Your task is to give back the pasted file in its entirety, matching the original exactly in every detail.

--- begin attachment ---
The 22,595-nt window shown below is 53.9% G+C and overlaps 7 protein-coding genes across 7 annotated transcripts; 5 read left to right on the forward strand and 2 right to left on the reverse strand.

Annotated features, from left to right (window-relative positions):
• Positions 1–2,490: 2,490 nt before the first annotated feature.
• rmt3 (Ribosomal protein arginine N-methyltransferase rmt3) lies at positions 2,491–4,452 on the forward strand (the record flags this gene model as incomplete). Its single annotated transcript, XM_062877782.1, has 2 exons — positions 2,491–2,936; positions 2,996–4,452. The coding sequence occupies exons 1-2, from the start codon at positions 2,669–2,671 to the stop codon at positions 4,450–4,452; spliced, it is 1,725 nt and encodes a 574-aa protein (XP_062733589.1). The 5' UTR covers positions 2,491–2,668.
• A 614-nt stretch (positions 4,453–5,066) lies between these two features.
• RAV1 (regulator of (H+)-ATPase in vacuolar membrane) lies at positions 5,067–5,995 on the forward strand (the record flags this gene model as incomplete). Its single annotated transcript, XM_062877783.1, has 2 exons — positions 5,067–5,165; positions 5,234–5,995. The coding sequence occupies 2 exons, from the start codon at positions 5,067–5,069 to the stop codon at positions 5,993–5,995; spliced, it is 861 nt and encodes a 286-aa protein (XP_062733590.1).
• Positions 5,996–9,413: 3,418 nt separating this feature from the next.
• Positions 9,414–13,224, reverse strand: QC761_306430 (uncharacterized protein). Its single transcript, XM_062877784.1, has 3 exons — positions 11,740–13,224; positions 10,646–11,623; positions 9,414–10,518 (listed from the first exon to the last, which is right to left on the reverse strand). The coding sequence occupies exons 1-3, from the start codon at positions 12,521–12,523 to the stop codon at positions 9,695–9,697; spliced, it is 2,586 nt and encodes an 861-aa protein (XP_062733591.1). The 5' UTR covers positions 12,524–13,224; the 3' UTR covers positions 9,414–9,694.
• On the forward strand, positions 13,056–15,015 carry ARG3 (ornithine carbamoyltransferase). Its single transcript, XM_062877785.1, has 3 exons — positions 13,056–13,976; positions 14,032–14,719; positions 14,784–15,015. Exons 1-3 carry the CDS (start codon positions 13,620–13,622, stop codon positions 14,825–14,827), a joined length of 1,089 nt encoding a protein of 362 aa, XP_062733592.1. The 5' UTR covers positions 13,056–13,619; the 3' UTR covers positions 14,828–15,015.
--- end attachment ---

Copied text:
The 22,595-nt window shown below is 53.9% G+C and overlaps 7 protein-coding genes across 7 annotated transcripts; 5 read left to right on the forward strand and 2 right to left on the reverse strand.

Annotated features, from left to right (window-relative positions):
• Positions 1–2,490: 2,490 nt before the first annotated feature.
• rmt3 (Ribosomal protein arginine N-methyltransferase rmt3) lies at positions 2,491–4,452 on the forward strand (the record flags this gene model as incomplete). Its single annotated transcript, XM_062877782.1, has 2 exons — positions 2,491–2,936; positions 2,996–4,452. The coding sequence occupies exons 1-2, from the start codon at positions 2,669–2,671 to the stop codon at positions 4,450–4,452; spliced, it is 1,725 nt and encodes a 574-aa protein (XP_062733589.1). The 5' UTR covers positions 2,491–2,668.
• A 614-nt stretch (positions 4,453–5,066) lies between these two features.
• RAV1 (regulator of (H+)-ATPase in vacuolar membrane) lies at positions 5,067–5,995 on the forward strand (the record flags this gene model as incomplete). Its single annotated transcript, XM_062877783.1, has 2 exons — positions 5,067–5,165; positions 5,234–5,995. The coding sequence occupies 2 exons, from the start codon at positions 5,067–5,069 to the stop codon at positions 5,993–5,995; spliced, it is 861 nt and encodes a 286-aa protein (XP_062733590.1).
• Positions 5,996–9,413: 3,418 nt separating this feature from the next.
• Positions 9,414–13,224, reverse strand: QC761_306430 (uncharacterized protein). Its single transcript, XM_062877784.1, has 3 exons — positions 11,740–13,224; positions 10,646–11,623; positions 9,414–10,518 (listed from the first exon to the last, which is right to left on the reverse strand). The coding sequence occupies exons 1-3, from the start codon at positions 12,521–12,523 to the stop codon at positions 9,695–9,697; spliced, it is 2,586 nt and encodes an 861-aa protein (XP_062733591.1). The 5' UTR covers positions 12,524–13,224; the 3' UTR covers positions 9,414–9,694.
• On the forward strand, positions 13,056–15,015 carry ARG3 (ornithine carbamoyltransferase). Its single transcript, XM_062877785.1, has 3 exons — positions 13,056–13,976; positions 14,032–14,719; positions 14,784–15,015. Exons 1-3 carry the CDS (start codon positions 13,620–13,622, stop codon positions 14,825–14,827), a joined length of 1,089 nt encoding a protein of 362 aa, XP_062733592.1. The 5' UTR covers positions 13,056–13,619; the 3' UTR covers positions 14,828–15,015.